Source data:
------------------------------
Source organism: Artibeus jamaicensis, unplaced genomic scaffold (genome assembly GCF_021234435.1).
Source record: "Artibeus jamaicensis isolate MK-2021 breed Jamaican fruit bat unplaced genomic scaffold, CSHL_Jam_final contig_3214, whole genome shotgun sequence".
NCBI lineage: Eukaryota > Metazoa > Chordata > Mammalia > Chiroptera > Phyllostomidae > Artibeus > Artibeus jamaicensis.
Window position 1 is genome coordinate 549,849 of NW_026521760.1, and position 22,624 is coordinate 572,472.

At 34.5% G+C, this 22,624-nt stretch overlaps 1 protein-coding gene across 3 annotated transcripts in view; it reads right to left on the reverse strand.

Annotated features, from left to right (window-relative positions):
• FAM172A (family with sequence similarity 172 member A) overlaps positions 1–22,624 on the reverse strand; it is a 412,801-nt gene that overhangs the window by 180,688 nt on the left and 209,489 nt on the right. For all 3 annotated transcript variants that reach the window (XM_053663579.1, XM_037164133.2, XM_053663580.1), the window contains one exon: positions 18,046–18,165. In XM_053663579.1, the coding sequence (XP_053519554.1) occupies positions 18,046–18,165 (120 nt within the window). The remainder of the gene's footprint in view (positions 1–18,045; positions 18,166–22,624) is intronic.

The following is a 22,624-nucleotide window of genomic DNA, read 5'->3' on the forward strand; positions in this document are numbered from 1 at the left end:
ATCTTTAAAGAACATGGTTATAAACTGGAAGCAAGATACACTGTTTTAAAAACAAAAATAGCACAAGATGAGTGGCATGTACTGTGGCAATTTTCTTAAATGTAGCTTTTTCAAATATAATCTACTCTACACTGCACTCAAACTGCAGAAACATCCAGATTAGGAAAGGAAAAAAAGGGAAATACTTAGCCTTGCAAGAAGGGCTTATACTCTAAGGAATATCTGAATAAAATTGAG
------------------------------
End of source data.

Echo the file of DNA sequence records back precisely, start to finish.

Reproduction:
Source organism: Artibeus jamaicensis, unplaced genomic scaffold (genome assembly GCF_021234435.1).
Source record: "Artibeus jamaicensis isolate MK-2021 breed Jamaican fruit bat unplaced genomic scaffold, CSHL_Jam_final contig_3214, whole genome shotgun sequence".
NCBI lineage: Eukaryota > Metazoa > Chordata > Mammalia > Chiroptera > Phyllostomidae > Artibeus > Artibeus jamaicensis.
Window position 1 is genome coordinate 549,849 of NW_026521760.1, and position 22,624 is coordinate 572,472.

At 34.5% G+C, this 22,624-nt stretch overlaps 1 protein-coding gene across 3 annotated transcripts in view; it reads right to left on the reverse strand.

Annotated features, from left to right (window-relative positions):
• FAM172A (family with sequence similarity 172 member A) overlaps positions 1–22,624 on the reverse strand; it is a 412,801-nt gene that overhangs the window by 180,688 nt on the left and 209,489 nt on the right. For all 3 annotated transcript variants that reach the window (XM_053663579.1, XM_037164133.2, XM_053663580.1), the window contains one exon: positions 18,046–18,165. In XM_053663579.1, the coding sequence (XP_053519554.1) occupies positions 18,046–18,165 (120 nt within the window). The remainder of the gene's footprint in view (positions 1–18,045; positions 18,166–22,624) is intronic.

The following is a 22,624-nucleotide window of genomic DNA, read 5'->3' on the forward strand; positions in this document are numbered from 1 at the left end:
ATCTTTAAAGAACATGGTTATAAACTGGAAGCAAGATACACTGTTTTAAAAACAAAAATAGCACAAGATGAGTGGCATGTACTGTGGCAATTTTCTTAAATGTAGCTTTTTCAAATATAATCTACTCTACACTGCACTCAAACTGCAGAAACATCCAGATTAGGAAAGGAAAAAAAGGGAAATACTTAGCCTTGCAAGAAGGGCTTATACTCTAAGGAATATCTGAATAAAATTGAG